Low back pain: Are you dealing with a Spinal Hyper-mobility?
Do you have an aching back with point tenderness? Have you ever wondered where that pain and tenderness might be coming from? Odds are, it could be due to a varying degree of spinal instability. If you have ever had back spasms, pain with lifting, bending and/or extending your spine backward, then you could be dealing with some varying degree of spinal instability. Other symptoms might include numbness and tingling in the leg, pain in the buttock and pain radiating down the leg. We actually reserve this term spinal instability for more severe cases, and we use another term, hyper-mobility, for less severe instabilities and all the gray areas in between. A person’s mild to moderate low back and or buttock pain may not be due a clinically definable insatiability as observed on MRI or X-ray, but an experienced Physical Therapist in manual therapy should be able to determine if you have a varying degree of spinal hyper-mobility with just a few simple tests. Being able to properly quantify the degree of hyper-mobility will lead to better treatment and understanding for long-term management of your condition.
First and foremost, to understand instability it is important to understand the anatomy of the spine at each vertebral motion segment. As you may know each vertebra has a corresponding spinal disc, but what many people don’t realize is that there are two other articulation points, called facet joints. These three joints are connected to the adjacent vertebrae above and below by ligaments and small muscles and tendons. These three joint complexes create the stability of the spine that supports its movements in all directions.
When the wear and tear of life causes sufficient deterioration and thinning of the opposing joint structures on either the facets and/or the disc joints then the whole structure loses its anatomic integrity. In other words, when erosion of the disc occurs the ligaments that were designed for let’s say a 10mm span across the disc joint now would only need to be let’s say 6mm long depending on the amount of disc degeneration. This extra slack in the joint gives rise to extra movement in the forward and backward direction. In the physical therapy world, we give this a term, called translation (see diagram above). There should be a certain amount of translation in each joint to allow for a normal amount of movement, but this excessive translation we would consider hyper-mobility and in worse cases, instability.
Manual Physical Therapists have ways of diagnosing and quantifying the amount of excess translation in a spinal joint. For example, in the picture below the side-lying test shows the therapist feeling for the slight degree of movement between the two adjacent spinous processes. During the test, the therapist can quantify the movement into varying degrees of movements on a scale of 0-6 with 0=no perceivable motion and 6=unstable.
Many times, spinal hyper-mobility symptoms include pain and tenderness to direct pressure on the spine as well as a diffuse ache in the low back. There are also subclinical signs that an experienced manual physical therapist can look for such as adjacent areas of limited flexibility. Often hyper-mobile spinal joints occur as a compensation for more restricted joints elsewhere, or joints with a decreased amount of translation – joints that are considered tight or shortened. When examining the causes of spinal hyper-mobility, it is also wise to examine the surrounding tissue for joints that have shortened, become restricted or have limited ROM.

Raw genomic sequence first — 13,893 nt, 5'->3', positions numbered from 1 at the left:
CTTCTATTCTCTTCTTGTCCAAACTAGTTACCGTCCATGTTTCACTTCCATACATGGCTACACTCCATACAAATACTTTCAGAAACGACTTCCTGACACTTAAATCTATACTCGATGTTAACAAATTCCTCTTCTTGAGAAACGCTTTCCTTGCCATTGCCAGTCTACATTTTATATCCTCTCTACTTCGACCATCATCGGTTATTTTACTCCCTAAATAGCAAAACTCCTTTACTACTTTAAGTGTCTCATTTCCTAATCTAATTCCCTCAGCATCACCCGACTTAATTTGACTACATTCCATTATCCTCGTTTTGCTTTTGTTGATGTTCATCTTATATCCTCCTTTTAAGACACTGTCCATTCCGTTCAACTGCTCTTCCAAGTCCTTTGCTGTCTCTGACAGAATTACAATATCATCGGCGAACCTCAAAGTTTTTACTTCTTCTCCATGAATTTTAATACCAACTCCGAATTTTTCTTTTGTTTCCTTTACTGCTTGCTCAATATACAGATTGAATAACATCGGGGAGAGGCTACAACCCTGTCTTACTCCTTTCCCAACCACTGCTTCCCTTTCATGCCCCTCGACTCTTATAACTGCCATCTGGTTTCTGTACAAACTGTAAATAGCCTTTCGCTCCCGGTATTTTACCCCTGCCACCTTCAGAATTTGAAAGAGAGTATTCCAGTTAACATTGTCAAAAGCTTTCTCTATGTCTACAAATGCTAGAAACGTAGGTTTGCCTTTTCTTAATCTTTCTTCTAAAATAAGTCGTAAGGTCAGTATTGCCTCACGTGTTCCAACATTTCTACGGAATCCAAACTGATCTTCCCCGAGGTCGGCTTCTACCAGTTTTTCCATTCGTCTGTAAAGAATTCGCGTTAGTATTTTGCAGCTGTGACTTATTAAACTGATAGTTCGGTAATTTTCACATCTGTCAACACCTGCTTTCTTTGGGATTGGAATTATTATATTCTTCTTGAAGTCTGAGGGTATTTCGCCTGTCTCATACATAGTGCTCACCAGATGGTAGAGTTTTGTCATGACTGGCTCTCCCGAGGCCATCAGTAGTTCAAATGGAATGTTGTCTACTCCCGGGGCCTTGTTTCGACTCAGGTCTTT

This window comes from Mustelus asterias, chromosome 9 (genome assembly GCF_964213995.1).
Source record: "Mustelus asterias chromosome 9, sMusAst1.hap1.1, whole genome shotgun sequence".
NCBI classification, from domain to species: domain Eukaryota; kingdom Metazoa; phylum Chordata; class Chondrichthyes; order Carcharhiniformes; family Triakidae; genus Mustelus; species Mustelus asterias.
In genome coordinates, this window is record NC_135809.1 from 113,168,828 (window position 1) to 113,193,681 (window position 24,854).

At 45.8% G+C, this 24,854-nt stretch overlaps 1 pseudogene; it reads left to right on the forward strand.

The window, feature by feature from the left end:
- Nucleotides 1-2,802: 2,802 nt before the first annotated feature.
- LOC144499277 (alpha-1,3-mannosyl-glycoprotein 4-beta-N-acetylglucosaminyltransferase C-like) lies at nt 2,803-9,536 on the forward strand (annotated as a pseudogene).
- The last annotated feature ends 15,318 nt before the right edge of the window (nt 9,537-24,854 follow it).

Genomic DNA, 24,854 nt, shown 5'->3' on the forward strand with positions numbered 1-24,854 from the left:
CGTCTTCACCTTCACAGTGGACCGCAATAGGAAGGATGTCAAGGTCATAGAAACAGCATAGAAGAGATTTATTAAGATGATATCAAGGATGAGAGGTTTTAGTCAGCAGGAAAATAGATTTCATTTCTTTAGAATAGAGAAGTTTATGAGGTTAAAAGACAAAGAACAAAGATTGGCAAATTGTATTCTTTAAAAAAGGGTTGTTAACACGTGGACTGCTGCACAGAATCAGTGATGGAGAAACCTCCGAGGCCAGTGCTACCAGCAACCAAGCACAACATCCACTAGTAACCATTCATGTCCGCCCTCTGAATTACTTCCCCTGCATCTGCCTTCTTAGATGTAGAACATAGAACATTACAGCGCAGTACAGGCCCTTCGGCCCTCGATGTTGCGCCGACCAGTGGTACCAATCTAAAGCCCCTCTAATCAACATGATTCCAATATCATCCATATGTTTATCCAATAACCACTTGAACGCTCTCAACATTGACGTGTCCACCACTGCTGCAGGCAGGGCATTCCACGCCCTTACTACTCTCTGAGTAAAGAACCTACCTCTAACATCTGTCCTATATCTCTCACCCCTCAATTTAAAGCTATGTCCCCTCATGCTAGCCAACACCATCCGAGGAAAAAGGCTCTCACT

Often times in traditional medical and traditional physical therapy settings spinal hyper-mobilities may go undiagnosed because the examiner has not been trained or lacks the clinical skill to detect them. A Manual Physical Therapist trained in identifying and treating spinal hypermobility may be hard to find. Many physical therapists try to treat back pain with non-ergonomic stretching, traditional nonspecific exercises and/or poorly stabilized spinal manipulation without regard for protection of the hyper-mobile segments. The primary purpose of physical therapy in the case of a spinal hyper-mobility is to teach a stabilization program that involves teaching that person how to stabile their spine not just with exercise but also during all aspects of our daily routines. Movement re-education techniques and other more advanced muscle training may become necessary for many higher-level patients. Through physical therapy, we can educate patients who present with spinal hypermobility to change any habitualy bad motor behaviors and ultimately create a long-term movement re-education program for them that emphasizes functional postures and return to a pain-free lifestyle including sports.
If you have any questions and would like to speak to a Physical Therapist who’s experienced in manual therapy as well as one who is skilled in identifying and appropriately treating spinal hyper-mobility please feel free to set up an appointment with us by emailing or calling our office at 678-667-3435.
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